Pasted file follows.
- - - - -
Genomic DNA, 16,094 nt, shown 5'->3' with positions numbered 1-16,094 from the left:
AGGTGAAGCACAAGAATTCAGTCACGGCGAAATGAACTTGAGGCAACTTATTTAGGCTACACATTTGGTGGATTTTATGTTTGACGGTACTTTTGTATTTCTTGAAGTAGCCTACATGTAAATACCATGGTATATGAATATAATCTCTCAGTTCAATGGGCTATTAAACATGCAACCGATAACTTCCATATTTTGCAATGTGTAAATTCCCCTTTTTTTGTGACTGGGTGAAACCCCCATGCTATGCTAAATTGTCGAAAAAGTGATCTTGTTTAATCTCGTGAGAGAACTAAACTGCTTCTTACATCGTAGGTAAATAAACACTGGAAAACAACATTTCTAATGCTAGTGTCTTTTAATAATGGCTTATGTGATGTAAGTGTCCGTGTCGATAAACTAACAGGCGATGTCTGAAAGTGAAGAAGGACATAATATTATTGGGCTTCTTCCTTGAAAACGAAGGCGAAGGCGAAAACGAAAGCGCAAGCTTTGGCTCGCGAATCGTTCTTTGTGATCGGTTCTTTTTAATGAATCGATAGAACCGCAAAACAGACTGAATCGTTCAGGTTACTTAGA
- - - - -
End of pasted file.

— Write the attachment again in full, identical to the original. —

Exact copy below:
Genomic DNA, 16,094 nt, shown 5'->3' with positions numbered 1-16,094 from the left:
AGGTGAAGCACAAGAATTCAGTCACGGCGAAATGAACTTGAGGCAACTTATTTAGGCTACACATTTGGTGGATTTTATGTTTGACGGTACTTTTGTATTTCTTGAAGTAGCCTACATGTAAATACCATGGTATATGAATATAATCTCTCAGTTCAATGGGCTATTAAACATGCAACCGATAACTTCCATATTTTGCAATGTGTAAATTCCCCTTTTTTTGTGACTGGGTGAAACCCCCATGCTATGCTAAATTGTCGAAAAAGTGATCTTGTTTAATCTCGTGAGAGAACTAAACTGCTTCTTACATCGTAGGTAAATAAACACTGGAAAACAACATTTCTAATGCTAGTGTCTTTTAATAATGGCTTATGTGATGTAAGTGTCCGTGTCGATAAACTAACAGGCGATGTCTGAAAGTGAAGAAGGACATAATATTATTGGGCTTCTTCCTTGAAAACGAAGGCGAAGGCGAAAACGAAAGCGCAAGCTTTGGCTCGCGAATCGTTCTTTGTGATCGGTTCTTTTTAATGAATCGATAGAACCGCAAAACAGACTGAATCGTTCAGGTTACTTAGA